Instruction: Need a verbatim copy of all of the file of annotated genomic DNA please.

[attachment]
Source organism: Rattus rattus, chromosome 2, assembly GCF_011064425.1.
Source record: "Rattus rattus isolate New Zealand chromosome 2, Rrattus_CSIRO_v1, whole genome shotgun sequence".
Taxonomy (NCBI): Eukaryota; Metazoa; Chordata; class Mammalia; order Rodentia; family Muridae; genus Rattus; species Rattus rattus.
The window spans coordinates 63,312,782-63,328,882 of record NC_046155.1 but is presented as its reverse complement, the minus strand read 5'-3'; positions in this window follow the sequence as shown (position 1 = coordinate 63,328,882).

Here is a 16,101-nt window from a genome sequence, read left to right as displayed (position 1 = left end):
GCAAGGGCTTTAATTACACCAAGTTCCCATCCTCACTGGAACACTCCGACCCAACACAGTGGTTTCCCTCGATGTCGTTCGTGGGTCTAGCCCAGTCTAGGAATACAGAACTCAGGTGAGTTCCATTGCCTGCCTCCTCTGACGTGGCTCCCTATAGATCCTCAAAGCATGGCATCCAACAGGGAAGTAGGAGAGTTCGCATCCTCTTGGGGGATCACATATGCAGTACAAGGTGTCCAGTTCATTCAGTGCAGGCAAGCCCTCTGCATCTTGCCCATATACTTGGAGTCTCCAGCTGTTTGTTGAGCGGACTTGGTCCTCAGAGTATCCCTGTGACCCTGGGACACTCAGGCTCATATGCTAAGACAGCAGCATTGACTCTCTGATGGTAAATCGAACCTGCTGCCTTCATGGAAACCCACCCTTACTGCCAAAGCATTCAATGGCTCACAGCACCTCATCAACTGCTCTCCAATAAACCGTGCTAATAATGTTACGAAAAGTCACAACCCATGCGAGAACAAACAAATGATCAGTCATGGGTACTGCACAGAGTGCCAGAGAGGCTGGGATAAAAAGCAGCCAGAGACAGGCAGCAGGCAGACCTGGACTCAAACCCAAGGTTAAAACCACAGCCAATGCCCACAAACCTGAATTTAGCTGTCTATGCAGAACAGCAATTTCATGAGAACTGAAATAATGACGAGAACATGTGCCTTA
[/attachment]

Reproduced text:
Source organism: Rattus rattus, chromosome 2, assembly GCF_011064425.1.
Source record: "Rattus rattus isolate New Zealand chromosome 2, Rrattus_CSIRO_v1, whole genome shotgun sequence".
Taxonomy (NCBI): Eukaryota; Metazoa; Chordata; class Mammalia; order Rodentia; family Muridae; genus Rattus; species Rattus rattus.
The window spans coordinates 63,312,782-63,328,882 of record NC_046155.1 but is presented as its reverse complement, the minus strand read 5'-3'; positions in this window follow the sequence as shown (position 1 = coordinate 63,328,882).

Here is a 16,101-nt window from a genome sequence, read left to right as displayed (position 1 = left end):
GCAAGGGCTTTAATTACACCAAGTTCCCATCCTCACTGGAACACTCCGACCCAACACAGTGGTTTCCCTCGATGTCGTTCGTGGGTCTAGCCCAGTCTAGGAATACAGAACTCAGGTGAGTTCCATTGCCTGCCTCCTCTGACGTGGCTCCCTATAGATCCTCAAAGCATGGCATCCAACAGGGAAGTAGGAGAGTTCGCATCCTCTTGGGGGATCACATATGCAGTACAAGGTGTCCAGTTCATTCAGTGCAGGCAAGCCCTCTGCATCTTGCCCATATACTTGGAGTCTCCAGCTGTTTGTTGAGCGGACTTGGTCCTCAGAGTATCCCTGTGACCCTGGGACACTCAGGCTCATATGCTAAGACAGCAGCATTGACTCTCTGATGGTAAATCGAACCTGCTGCCTTCATGGAAACCCACCCTTACTGCCAAAGCATTCAATGGCTCACAGCACCTCATCAACTGCTCTCCAATAAACCGTGCTAATAATGTTACGAAAAGTCACAACCCATGCGAGAACAAACAAATGATCAGTCATGGGTACTGCACAGAGTGCCAGAGAGGCTGGGATAAAAAGCAGCCAGAGACAGGCAGCAGGCAGACCTGGACTCAAACCCAAGGTTAAAACCACAGCCAATGCCCACAAACCTGAATTTAGCTGTCTATGCAGAACAGCAATTTCATGAGAACTGAAATAATGACGAGAACATGTGCCTTA